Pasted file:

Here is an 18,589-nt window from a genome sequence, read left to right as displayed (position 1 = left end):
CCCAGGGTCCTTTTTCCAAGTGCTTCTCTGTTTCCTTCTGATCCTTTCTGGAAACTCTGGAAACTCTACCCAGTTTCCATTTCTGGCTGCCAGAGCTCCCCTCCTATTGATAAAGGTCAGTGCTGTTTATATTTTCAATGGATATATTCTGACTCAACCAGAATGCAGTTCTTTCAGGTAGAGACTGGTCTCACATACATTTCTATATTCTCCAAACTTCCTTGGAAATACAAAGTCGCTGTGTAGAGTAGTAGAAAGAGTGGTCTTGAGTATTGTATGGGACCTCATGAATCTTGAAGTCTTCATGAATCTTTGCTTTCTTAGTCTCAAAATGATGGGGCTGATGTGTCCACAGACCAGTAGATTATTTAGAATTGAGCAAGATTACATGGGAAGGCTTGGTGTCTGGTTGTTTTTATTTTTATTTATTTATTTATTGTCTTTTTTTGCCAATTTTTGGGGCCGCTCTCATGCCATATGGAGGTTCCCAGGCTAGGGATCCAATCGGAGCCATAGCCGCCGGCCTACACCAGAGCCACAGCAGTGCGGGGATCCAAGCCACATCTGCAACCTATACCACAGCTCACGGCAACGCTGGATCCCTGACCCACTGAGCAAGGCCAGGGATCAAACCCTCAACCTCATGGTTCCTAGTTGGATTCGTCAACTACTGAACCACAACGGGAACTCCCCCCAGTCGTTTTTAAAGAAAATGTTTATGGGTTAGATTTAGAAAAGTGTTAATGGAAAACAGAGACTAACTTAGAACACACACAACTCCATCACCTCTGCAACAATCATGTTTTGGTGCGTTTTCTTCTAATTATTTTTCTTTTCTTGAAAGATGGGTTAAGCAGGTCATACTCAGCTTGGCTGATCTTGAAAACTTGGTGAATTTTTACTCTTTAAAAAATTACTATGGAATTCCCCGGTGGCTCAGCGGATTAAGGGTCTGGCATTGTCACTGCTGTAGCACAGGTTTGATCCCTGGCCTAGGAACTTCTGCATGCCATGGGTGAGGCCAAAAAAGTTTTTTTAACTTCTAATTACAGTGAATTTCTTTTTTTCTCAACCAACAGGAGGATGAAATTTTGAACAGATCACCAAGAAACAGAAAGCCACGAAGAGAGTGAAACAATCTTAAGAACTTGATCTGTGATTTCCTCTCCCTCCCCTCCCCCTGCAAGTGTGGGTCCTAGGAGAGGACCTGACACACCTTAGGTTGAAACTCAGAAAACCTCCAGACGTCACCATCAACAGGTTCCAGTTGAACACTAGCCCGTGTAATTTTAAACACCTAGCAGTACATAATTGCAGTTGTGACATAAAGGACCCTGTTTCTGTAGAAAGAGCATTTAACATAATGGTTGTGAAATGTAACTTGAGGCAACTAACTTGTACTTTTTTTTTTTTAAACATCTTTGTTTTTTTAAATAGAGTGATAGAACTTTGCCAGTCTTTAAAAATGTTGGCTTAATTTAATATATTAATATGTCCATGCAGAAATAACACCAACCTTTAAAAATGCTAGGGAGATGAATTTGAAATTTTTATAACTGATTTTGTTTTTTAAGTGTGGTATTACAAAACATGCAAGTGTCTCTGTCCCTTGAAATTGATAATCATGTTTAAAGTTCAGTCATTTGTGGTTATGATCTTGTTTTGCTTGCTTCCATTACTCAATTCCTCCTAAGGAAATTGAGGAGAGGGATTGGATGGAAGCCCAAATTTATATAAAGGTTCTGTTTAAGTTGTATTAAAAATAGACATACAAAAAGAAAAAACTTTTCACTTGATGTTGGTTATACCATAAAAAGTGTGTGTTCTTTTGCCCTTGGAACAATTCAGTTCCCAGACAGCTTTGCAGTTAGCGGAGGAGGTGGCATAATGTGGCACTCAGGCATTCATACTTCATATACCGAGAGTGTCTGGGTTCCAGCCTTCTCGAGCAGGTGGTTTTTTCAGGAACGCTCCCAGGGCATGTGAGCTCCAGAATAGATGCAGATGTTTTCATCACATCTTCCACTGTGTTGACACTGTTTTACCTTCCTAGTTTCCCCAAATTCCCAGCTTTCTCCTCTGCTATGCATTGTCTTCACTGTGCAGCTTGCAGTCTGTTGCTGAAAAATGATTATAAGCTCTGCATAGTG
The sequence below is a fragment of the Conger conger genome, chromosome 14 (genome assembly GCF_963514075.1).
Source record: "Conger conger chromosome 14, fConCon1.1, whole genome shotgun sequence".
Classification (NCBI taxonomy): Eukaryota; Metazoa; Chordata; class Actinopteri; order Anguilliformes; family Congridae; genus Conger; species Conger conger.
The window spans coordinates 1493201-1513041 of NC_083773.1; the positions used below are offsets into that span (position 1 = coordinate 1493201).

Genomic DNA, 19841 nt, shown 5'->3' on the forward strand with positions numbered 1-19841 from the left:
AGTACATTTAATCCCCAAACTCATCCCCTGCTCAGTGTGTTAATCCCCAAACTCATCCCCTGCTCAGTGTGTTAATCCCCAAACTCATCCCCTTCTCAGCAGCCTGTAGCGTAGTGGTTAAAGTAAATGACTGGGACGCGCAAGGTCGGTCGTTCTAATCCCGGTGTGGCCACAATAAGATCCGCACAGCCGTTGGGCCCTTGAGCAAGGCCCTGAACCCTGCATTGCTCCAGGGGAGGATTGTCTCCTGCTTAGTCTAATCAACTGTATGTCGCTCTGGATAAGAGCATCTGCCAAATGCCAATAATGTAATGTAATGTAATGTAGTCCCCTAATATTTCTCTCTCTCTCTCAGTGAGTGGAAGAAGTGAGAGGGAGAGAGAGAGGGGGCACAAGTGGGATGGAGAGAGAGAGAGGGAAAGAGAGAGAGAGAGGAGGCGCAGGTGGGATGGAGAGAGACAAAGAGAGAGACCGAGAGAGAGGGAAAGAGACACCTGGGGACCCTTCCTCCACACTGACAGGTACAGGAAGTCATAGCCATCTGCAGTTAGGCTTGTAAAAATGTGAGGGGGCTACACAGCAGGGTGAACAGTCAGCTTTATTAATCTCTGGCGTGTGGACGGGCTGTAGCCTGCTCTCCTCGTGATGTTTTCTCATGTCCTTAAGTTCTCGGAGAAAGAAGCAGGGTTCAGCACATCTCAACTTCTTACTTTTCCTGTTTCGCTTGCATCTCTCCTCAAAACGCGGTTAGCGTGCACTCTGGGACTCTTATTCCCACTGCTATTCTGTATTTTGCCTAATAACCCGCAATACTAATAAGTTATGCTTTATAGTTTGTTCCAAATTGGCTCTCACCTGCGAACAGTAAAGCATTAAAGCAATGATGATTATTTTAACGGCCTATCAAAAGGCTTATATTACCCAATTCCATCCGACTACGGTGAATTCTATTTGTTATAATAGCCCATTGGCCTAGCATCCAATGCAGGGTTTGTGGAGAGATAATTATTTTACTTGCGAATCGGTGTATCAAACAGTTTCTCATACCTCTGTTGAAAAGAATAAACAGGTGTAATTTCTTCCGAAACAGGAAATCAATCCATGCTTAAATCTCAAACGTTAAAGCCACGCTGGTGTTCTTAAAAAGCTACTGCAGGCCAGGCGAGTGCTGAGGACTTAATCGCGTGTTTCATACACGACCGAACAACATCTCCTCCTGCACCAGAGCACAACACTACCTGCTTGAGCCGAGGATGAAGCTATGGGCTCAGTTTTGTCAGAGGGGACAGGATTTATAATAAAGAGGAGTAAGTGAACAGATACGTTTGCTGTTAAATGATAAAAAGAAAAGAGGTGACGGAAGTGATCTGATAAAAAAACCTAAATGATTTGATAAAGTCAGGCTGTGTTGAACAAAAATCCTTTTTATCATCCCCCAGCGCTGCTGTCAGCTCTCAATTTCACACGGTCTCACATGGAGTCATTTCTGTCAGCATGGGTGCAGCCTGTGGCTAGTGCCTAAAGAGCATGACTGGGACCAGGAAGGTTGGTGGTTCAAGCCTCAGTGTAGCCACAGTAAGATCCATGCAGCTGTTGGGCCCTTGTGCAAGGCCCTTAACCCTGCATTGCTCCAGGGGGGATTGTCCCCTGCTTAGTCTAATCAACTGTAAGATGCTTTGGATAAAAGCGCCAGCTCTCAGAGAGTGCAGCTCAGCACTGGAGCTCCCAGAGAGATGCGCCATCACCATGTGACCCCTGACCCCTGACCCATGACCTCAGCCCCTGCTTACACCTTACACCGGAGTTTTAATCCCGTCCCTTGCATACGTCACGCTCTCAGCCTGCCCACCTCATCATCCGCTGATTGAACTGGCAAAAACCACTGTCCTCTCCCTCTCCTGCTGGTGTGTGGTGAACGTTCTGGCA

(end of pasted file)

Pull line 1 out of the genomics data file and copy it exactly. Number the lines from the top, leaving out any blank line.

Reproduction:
Here is an 18,589-nt window from a genome sequence, read left to right as displayed (position 1 = left end):